Friday, August 12, 2011
The Allure of Imperfection
One of the singular pleasures of being a photographer of people is the one of being able to photograph them more than once. I am not too sure if my two cats can ascertain change even though they can adapt to it. After our three-week vacation in south Texas, they immediately recognized us when we arrived. They had adjusted to a completely different schedule in which my daughter Hilary left them out for most of the day and had food and water for them outside, too which was not normal for them. Can animals notice change or the passing of time? Would they understand the Catholic concept of purgatory?
For me to catch and observe time is a most human pleasure particularly when I follow it and how it changes and has changed one of the most beautiful women I ever met in my life. I first saw her around 1979 and until about six years ago I photographed her every few years. An ex student of mine, Gabriel Beltrán, who lives in a now dangerous Monterrey in Mexico wrote recently in facebook: I honestly don’t think Bar Refaeli is human.
I had no idea who this Bar Refaeli was so I went to my student’s link and found a most beautiful woman who looked much too young for my taste. Her perfection was off-putting. Such perfection point towards the direction of the essay in Thursday’s NY Times about a new scourge that promises to prevent " perfection" in that lofty space of female nothingness that we call cleavage. The scourge consists of vertical lines that happen for many reasons but one principal one is of larger sized women who sleep on their side and one breast will fall on the other and stretch. The cure (beyond that of new greedy plastic surgeons that will jump on this bandwagon) is a device that gently separates, etc…that a woman concerned about her perfect cleavage can wear to bed. My question is how this will affect religiously religious inclined men who opt for face to face sex.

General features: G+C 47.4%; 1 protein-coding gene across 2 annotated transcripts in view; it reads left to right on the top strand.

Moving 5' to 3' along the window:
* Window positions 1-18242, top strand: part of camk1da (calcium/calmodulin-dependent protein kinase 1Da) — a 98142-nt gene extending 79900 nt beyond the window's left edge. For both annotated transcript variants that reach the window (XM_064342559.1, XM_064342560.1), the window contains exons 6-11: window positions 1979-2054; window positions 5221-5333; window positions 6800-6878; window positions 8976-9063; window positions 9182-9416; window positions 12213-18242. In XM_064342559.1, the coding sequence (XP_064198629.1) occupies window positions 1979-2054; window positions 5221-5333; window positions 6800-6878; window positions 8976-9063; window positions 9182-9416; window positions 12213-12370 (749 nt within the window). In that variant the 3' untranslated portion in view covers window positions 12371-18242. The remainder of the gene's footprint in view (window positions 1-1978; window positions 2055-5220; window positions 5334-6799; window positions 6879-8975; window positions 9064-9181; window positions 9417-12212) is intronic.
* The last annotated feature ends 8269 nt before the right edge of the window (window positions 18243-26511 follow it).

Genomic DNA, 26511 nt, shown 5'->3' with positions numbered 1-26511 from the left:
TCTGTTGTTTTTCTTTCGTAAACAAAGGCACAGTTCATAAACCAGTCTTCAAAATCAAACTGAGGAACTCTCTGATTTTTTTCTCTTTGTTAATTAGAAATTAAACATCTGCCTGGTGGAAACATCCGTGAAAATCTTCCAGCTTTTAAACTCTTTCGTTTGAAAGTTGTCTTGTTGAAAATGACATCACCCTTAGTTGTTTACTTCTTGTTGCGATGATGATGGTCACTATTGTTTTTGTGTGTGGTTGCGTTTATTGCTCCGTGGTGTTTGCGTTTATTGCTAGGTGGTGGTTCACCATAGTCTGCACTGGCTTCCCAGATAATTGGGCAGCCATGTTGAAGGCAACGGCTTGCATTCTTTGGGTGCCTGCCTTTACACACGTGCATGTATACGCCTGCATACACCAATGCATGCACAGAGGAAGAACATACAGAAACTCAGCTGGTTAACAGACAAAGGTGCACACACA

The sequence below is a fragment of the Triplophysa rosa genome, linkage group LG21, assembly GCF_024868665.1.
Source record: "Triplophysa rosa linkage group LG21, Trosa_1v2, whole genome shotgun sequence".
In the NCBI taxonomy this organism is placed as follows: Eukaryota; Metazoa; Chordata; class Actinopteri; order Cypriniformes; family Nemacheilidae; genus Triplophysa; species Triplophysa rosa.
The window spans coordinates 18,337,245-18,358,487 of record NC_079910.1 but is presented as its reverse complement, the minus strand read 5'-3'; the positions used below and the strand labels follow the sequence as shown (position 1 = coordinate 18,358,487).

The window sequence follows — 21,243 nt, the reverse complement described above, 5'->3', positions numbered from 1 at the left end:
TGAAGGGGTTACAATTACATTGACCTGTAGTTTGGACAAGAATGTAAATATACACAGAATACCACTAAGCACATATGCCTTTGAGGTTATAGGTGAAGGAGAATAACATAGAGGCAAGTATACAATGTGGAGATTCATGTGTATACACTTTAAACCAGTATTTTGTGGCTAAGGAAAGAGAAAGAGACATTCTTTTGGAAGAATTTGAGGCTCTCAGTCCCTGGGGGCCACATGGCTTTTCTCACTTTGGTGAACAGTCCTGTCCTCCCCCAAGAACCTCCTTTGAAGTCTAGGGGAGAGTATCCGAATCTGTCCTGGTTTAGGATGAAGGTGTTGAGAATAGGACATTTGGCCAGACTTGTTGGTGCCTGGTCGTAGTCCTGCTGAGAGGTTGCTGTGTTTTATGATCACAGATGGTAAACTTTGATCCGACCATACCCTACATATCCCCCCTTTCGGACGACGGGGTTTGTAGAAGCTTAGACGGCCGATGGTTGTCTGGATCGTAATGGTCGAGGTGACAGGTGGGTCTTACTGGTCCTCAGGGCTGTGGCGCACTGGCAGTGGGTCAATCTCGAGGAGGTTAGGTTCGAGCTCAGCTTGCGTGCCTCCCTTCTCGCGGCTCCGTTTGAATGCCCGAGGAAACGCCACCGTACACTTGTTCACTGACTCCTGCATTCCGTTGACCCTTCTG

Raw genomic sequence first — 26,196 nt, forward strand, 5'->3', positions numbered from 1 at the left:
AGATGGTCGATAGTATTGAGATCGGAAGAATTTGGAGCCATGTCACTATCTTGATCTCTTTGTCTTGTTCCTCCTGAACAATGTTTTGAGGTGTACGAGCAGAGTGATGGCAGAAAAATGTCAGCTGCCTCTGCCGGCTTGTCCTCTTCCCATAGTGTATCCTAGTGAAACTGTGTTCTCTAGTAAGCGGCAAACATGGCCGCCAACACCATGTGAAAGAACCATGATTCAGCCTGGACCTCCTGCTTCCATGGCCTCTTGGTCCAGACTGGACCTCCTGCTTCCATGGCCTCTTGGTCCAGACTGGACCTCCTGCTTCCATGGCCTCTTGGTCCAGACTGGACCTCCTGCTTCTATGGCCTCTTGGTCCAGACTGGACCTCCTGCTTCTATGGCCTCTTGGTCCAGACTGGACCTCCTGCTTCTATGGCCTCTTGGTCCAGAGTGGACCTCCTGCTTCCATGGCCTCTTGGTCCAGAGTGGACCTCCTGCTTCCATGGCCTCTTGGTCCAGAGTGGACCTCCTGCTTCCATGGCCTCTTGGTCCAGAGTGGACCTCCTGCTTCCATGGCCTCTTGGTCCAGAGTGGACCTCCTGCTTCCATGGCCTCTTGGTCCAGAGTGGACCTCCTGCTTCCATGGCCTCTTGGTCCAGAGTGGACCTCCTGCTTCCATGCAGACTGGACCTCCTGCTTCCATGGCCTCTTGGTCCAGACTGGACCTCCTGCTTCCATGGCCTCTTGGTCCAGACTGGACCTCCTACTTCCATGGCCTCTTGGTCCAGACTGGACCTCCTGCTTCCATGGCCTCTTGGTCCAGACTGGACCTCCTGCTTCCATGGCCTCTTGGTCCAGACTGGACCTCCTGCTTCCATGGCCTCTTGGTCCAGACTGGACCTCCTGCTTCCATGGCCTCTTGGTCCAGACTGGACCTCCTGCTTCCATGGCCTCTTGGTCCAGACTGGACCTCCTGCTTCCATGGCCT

All the above is but an overture for the real purpose of this blog and that is to parade here these photographs of Tarren, some of which I have shown before but I have re-scanned with esmero ( a fine Spanish word that means with special care).
I wish I could explain to my ex-student what it is about Tarren that is in such opposition to the perfect and not human Bar Rafaeli. With Tarren it was beyond her body and more about a personality that beautifully made me understand why women are God’s best gift to man.
As Tarren began to age (not that I could notice the effects much) her personality became ever more vivacious. If anything I would cite the paradox that her sexuality was more evident. Snapping her picture was like taking out a hot peach cobbler from the oven without oven mitts. I had to be careful not to burn myself. It was this sense of proximate danger that made Tarren one of the most desirable women I have ever met. I hope that these pictures somehow convey that truth, that to me, is beyond contention.
The last picture here is one of those lucky (unlucky) shots where I try to get more than 36 exposures from a roll. The ony way is to load the camera in a darkroom so that you can get a picture in the leader or beginning of a roll. Here you see what happens and how paradoxically, (Gabriel Beltrán, please take note) imperfection adds to the final allure.
Alex Waterhouse-Hayward at 12:12 PM